Archive for July, 2018

Summer recapitulates life

Tuesday, July 24th, 2018

Last week, I was back at the IAS in Princeton, to speak at a wonderful PITP summer school entitled “From Qubits to Spacetime,” co-organized by Juan Maldacena and Edward Witten. This week, I’ll be back in Waterloo, to visit old and new friends at the Perimeter Institute and Institute for Quantum Computing and give a couple talks.  Then, over the weekend, I’ll be back in Boston to see old friends, colleagues, and students.  After some other miscellaneous travel, I’ll then return to Austin in late August when the semester begins.  The particular sequence IAS → Waterloo → Boston → Austin is of course one that I’ve followed before, over a longer timescale.

Two quick announcements:

First, at the suggestion of reader Sanketh Menda, I’m thinking of holding a Shtetl-Optimized meetup in Waterloo this week.  Please send me an email if you’re interested, and we’ll figure out a time and place that work for everyone.

Second, many of the videos from the IAS summer school are now available, including mine: Part I and Part II.  I cover some basics of complexity theory, the complexity of quantum states and unitary transformations, the Harlow-Hayden argument about the complexity of turning a black hole event horizon into a firewall (with my refinement), and my and Lenny Susskind’s work on circuit complexity, wormholes, and AdS/CFT.  As a special bonus, check out the super-embarrassing goof at the beginning of my first lecture—claiming a mistaken symmetry of conditional entropy and even attributing it to Edward Witten’s lecture!  (But Witten, who I met for the first time on this visit, was kind enough to call my talk “lots of fun” anyway, and give me other positive comments, which I should put on my CV or something.)

Addendum: Many of the PITP videos are well worth watching!  As one example, I found Witten’s talks to be shockingly accessible.  I’d been to a previous talk of his involving Khovanov homology, but beyond the first few minutes, it went so far over my head that I couldn’t tell you how it was for its intended audience.  I’d also been to a popular talk of Witten’s on string theory, but that’s something he could do with only 3 awake brain cells.  In these talks, by contrast, Witten proves some basic inequalities of classical and quantum information theory, then proves the Reeh-Schlieder Theorem of quantum field theory and the Hawking and Penrose singularity theorems of GR, and finally uses quantum information theory to prove positive energy conditions from quantum field theory that are often needed to make statements about GR.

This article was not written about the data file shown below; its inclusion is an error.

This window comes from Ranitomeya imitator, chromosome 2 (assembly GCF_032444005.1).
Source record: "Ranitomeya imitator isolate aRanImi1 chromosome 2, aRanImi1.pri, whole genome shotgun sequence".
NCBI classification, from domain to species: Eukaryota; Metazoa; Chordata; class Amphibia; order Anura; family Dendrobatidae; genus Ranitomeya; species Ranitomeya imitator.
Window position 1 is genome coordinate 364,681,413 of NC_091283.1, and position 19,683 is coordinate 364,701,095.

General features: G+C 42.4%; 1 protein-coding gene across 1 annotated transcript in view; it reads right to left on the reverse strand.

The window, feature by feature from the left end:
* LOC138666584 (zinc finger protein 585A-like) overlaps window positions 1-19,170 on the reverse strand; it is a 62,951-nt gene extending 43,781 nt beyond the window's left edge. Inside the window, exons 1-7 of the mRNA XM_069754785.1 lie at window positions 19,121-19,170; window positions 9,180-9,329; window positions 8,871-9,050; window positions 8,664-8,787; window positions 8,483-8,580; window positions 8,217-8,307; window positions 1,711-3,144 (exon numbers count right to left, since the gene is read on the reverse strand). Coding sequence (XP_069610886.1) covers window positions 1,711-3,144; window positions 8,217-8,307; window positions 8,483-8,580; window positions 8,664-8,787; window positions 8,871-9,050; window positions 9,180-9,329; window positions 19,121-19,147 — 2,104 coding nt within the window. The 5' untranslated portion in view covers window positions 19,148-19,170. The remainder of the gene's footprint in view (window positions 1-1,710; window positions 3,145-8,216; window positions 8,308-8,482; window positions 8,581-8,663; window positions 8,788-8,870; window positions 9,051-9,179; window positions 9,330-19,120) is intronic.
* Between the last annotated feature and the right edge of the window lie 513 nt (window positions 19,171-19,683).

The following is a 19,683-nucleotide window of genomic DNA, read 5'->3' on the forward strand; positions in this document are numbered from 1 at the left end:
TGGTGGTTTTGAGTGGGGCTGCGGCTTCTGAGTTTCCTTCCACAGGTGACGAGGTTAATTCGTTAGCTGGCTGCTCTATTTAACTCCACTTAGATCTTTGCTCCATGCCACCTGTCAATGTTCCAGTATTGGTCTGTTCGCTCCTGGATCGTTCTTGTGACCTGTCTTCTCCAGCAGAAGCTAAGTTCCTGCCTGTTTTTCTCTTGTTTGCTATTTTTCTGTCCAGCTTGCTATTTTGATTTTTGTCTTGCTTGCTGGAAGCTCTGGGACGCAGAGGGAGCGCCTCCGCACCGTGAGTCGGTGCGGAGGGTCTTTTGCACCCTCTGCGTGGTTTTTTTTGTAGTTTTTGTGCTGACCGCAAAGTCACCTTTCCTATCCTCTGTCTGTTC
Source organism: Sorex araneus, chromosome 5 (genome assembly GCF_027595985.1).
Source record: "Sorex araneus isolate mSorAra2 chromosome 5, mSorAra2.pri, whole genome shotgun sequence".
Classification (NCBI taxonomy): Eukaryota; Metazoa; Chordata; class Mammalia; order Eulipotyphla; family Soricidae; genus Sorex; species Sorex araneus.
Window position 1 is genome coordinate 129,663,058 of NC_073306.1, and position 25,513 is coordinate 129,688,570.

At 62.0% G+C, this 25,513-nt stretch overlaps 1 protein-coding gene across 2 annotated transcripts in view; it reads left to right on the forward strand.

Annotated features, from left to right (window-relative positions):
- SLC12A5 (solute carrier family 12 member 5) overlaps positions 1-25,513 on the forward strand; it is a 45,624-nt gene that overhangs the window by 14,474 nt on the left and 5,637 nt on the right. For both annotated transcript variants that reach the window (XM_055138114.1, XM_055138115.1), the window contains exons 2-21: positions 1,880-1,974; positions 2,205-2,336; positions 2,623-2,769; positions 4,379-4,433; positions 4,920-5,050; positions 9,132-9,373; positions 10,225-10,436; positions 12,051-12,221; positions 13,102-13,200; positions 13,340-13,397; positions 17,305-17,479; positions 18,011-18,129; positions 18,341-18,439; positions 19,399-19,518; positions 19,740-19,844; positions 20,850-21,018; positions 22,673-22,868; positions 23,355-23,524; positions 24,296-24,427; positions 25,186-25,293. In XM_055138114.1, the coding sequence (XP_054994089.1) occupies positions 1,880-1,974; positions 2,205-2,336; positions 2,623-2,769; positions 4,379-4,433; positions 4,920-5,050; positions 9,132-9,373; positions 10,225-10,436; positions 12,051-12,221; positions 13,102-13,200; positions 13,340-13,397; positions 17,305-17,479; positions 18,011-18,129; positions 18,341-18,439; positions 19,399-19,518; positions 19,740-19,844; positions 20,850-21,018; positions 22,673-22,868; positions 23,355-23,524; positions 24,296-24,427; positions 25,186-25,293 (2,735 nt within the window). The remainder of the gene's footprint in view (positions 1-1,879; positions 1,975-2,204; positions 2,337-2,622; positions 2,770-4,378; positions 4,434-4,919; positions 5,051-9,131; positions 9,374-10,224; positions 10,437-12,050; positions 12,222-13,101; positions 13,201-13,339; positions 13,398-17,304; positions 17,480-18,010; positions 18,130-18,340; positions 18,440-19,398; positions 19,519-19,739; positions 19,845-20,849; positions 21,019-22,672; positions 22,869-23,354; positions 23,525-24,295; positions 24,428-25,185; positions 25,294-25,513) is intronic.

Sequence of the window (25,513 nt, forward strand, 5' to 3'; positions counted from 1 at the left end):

Customers who liked this quantum recommendation engine might also like its dequantization

Thursday, July 12th, 2018

I’m in Boulder, CO right now for the wonderful Boulder summer school on quantum information, where I’ll be lecturing today and tomorrow on introductory quantum algorithms.  But I now face the happy obligation of taking a break from all the lecture-preparing and schmoozing, to blog about a striking new result by a student of mine—a result that will probably make an appearance in my lectures as well.

Yesterday, Ewin Tang—an 18-year-old who just finished a bachelor’s at UT Austin, and who will be starting a PhD in CS at the University of Washington in the fall—posted a preprint entitled A quantum-inspired classical algorithm for recommendation systems. Ewin’s new algorithm solves the following problem, very loosely stated: given m users and n products, and incomplete data about which users like which products, organized into a convenient binary tree data structure; and given also the assumption that the full m×n preference matrix is low-rank (i.e., that there are not too many ways the users vary in their preferences), sample some products that a given user is likely to want to buy.  This is an abstraction of the problem that’s famously faced by Amazon and Netflix, every time they tell you which books or movies you “might enjoy.”  What’s striking about Ewin’s algorithm is that it uses only polylogarithmic time: that is, time polynomial in log(m), log(n), the matrix rank, and the inverses of the relevant error parameters.  Admittedly, the polynomial involves exponents of 33 and 24: so, not exactly “practical”!  But it seems likely to me that the algorithm will run much, much faster in practice than it can be guaranteed to run in theory.  Indeed, if any readers would like to implement the thing and test it out, please let us know in the comments section!